3. Stir in the currants.

4. Blot the eggplant dry with paper towels and then fry in the remaining 1/4 cup olive oil in your largest frying pan (get the oil hot first–smoking hot) and cook until it’s golden on all sides and cooked through. (I did this in two batches, so as not to crowd the pan.) Add the eggplant to the tomato mixture and add the fresh herbs. Adjust the seasoning to taste.


Hopkinson suggests, and I concur, serving this “salad” (which is more like a stew, methinks) with plain yogurt spruced up with chopped mint and a little Tabasco. Here’s the finished product:


It’s a superb summer dish and a perfect dish to eat alone, especially when your cookbook is discovered and you’re thrown out of the house. Here’s hoping Craig doesn’t read this post!

22 thoughts on “Spiced Eggplant Salad”

  1. It took me a while to like Roast Chicken and Other Stories, what with the simple and seemingly randomly chosen recipes, categorized by ingredient, but after reading through it, I must agree with the critics that it’s a great cookbook. Everything I’ve tried from it has been terrific. I’ll have to give that eggplant salad a try; it looks great.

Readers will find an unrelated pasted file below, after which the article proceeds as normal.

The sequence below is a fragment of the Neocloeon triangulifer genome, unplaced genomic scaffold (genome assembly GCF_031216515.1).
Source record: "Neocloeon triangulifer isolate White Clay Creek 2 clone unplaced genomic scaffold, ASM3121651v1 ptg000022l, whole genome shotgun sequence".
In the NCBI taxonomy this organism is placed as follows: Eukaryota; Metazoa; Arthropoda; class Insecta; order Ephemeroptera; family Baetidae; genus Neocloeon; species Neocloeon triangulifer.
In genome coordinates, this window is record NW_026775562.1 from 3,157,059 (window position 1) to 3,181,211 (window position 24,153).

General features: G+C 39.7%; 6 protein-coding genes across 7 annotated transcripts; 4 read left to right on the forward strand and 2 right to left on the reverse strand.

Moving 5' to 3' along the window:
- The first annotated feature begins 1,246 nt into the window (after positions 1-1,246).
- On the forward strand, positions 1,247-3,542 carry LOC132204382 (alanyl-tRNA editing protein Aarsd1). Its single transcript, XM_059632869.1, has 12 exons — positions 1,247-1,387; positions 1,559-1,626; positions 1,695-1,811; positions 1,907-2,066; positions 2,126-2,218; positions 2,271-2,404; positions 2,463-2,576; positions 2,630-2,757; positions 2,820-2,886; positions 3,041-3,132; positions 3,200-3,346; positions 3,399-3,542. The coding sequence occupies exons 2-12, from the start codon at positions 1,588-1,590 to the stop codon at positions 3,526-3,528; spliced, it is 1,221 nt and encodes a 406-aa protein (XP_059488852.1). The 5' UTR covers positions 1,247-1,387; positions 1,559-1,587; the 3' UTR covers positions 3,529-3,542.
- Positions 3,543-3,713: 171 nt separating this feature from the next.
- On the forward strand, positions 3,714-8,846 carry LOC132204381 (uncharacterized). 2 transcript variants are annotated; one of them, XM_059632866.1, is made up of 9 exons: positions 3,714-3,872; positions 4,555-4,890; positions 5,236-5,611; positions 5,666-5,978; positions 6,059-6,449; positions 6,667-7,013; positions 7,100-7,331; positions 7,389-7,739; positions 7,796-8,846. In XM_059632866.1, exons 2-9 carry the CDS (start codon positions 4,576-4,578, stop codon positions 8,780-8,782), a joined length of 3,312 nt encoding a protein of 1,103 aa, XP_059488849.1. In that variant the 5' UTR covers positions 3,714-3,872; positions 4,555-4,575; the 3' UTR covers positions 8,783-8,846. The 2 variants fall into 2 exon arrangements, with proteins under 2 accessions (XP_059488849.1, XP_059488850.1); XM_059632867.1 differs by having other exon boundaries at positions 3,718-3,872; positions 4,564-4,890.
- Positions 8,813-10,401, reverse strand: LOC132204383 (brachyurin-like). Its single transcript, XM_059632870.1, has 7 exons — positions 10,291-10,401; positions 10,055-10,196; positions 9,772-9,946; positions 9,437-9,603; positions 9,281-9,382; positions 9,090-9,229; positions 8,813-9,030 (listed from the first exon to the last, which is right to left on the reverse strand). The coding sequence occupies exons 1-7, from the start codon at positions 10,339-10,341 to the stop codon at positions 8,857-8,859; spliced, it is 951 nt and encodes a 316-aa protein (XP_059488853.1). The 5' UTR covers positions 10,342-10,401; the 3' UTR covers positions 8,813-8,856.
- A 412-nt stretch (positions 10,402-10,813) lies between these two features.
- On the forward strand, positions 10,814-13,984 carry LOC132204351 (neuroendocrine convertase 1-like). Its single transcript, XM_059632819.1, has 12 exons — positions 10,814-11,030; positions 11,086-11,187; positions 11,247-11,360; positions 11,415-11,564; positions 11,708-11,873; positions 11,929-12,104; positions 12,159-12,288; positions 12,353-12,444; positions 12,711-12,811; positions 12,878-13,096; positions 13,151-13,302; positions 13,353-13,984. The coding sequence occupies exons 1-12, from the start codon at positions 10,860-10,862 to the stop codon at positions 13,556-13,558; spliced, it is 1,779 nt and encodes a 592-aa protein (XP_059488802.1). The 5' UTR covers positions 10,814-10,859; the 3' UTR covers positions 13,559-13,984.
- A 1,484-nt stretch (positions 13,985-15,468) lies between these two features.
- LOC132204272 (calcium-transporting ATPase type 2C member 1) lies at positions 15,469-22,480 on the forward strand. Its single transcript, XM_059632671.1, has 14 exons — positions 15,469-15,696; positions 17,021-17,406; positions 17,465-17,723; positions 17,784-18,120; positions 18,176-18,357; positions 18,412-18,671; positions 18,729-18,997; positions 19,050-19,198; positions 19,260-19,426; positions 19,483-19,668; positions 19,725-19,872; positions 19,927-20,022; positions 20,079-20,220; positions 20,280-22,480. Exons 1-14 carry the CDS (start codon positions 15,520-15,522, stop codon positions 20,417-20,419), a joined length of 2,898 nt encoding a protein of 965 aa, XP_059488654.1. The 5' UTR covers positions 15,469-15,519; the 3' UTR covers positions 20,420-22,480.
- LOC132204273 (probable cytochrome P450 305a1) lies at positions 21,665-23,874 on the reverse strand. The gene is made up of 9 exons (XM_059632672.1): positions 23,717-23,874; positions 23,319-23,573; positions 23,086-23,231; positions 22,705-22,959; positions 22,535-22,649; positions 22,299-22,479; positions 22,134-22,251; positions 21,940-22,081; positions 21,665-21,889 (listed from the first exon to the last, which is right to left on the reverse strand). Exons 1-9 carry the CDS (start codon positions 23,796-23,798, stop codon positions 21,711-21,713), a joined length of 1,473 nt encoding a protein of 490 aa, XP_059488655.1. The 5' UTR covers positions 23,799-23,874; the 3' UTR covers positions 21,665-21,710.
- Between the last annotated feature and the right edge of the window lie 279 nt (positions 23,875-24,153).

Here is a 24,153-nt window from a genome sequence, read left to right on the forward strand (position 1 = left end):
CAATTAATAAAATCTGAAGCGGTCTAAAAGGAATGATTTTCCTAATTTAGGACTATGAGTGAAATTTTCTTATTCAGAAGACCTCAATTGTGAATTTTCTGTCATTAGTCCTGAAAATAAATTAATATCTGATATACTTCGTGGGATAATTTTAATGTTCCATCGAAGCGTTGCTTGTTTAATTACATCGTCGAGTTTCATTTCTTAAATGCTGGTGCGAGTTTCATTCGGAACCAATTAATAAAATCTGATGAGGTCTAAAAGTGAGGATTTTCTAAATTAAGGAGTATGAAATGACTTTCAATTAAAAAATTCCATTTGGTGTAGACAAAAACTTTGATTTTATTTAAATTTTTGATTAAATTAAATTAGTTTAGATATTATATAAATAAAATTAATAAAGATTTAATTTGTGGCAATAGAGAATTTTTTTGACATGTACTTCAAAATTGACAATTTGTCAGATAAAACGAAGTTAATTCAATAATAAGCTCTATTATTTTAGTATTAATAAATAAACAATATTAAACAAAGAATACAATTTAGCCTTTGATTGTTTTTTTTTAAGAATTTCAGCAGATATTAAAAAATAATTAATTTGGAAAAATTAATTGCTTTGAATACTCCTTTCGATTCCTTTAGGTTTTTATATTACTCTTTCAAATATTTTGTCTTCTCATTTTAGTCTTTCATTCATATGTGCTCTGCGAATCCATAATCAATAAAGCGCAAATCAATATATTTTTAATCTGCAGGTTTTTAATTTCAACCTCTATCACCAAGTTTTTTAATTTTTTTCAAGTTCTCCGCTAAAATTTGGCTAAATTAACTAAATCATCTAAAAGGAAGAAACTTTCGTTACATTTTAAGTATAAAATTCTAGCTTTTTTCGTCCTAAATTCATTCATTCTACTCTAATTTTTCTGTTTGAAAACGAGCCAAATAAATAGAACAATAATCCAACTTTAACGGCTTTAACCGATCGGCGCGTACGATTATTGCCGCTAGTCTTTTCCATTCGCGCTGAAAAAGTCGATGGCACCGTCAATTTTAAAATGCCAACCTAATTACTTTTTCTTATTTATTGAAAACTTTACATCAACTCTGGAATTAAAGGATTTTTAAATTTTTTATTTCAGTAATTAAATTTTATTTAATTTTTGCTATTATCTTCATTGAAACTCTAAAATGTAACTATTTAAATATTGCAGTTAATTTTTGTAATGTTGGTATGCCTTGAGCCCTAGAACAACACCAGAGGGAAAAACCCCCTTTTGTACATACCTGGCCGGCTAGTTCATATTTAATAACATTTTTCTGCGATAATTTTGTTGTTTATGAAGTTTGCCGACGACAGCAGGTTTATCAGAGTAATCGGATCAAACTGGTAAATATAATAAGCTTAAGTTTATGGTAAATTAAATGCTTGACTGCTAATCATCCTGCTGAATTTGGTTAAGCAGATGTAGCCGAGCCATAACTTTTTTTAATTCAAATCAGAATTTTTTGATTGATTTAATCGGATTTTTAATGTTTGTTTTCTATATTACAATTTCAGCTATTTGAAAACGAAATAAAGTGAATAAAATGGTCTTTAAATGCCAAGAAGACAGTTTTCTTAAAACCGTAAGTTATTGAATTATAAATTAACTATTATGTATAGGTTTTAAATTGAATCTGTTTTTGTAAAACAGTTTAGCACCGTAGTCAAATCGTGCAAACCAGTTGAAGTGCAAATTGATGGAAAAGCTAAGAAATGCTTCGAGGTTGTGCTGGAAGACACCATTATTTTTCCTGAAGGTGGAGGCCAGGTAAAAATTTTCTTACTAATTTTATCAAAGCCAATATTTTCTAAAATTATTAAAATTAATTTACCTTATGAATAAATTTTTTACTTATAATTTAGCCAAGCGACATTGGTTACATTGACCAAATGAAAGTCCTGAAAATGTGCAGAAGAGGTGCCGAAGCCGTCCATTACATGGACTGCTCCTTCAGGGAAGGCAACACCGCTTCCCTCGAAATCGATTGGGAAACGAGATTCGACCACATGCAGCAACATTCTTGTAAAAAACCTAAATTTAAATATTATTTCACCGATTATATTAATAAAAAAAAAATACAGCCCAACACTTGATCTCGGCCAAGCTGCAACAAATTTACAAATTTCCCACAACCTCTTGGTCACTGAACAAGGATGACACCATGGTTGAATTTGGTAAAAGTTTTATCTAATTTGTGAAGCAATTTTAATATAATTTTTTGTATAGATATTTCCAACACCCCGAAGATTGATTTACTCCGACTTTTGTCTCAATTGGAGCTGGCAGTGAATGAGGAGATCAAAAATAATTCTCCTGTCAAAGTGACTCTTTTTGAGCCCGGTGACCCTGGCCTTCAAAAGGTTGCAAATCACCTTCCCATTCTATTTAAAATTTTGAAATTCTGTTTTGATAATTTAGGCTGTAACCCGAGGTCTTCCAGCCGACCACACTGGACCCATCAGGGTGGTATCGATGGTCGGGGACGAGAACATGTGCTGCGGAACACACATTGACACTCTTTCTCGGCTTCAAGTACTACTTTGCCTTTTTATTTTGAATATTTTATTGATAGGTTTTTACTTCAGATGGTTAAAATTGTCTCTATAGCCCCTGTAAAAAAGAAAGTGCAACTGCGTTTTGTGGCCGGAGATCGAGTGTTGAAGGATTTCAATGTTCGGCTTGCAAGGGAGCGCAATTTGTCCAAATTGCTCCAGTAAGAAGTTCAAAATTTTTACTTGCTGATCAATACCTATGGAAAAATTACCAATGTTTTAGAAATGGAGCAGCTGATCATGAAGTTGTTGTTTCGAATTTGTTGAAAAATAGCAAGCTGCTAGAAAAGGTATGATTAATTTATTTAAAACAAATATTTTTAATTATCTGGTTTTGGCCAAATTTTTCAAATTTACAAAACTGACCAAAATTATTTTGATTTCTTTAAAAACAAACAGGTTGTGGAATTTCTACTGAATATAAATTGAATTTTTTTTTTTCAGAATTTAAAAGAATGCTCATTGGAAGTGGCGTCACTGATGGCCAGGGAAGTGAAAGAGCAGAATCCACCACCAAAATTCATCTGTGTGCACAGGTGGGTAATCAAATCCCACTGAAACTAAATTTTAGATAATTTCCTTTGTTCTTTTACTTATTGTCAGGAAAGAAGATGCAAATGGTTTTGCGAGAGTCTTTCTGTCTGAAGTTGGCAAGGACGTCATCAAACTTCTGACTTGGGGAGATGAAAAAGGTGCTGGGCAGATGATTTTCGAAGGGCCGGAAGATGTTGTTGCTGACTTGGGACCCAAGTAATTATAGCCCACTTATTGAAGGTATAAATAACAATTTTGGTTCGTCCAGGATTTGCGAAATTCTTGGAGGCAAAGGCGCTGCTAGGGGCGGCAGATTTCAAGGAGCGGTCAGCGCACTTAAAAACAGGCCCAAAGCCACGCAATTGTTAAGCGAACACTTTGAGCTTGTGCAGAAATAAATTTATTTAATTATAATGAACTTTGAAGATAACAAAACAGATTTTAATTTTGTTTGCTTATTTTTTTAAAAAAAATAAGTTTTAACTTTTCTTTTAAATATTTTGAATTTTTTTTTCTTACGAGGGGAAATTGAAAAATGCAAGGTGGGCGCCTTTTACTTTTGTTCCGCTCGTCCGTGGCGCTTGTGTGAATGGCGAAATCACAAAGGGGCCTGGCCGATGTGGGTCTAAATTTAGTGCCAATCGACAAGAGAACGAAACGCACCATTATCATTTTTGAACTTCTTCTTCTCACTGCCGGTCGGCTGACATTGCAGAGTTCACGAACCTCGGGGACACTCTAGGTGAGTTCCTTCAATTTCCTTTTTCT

2. Wendy in Seattle

    That eggplant dish looks divine! I especially like the finishing dollop of yogurt.

  3. I am book sinner as well but thanks for your much coveted recipe. It looks delish. And thanks also for an article you wrote a while back on “How To Make Your Food Blog Popular.” It was helpful advice.

  4. That looks tasty! My boyfriend bought me that book a few months ago and I feel horribly guilty for barely having cracked it open. Lesson learned. He may even be treated to a nice eggplant salad tonight!

  5. Re: the full-to-bursting cookbook shelf–You could just get rid of one you never use, every time you want to add one to your collection. This is what is recommended for overstocked clothes-horse closets, anyway.

  6. Anytime you need to clear a shelf, you let me know. I would review, test every recipe or just stare at it on the bookshelf – whatever it takes, whatever you need. I have PLENTY of space on my shelves (the husband’s law books can take a hike if need be! They have slowly been migrating to the office without his knowledge anyway)

    That’s what you need – a southern mom’s perspective on cookbooks!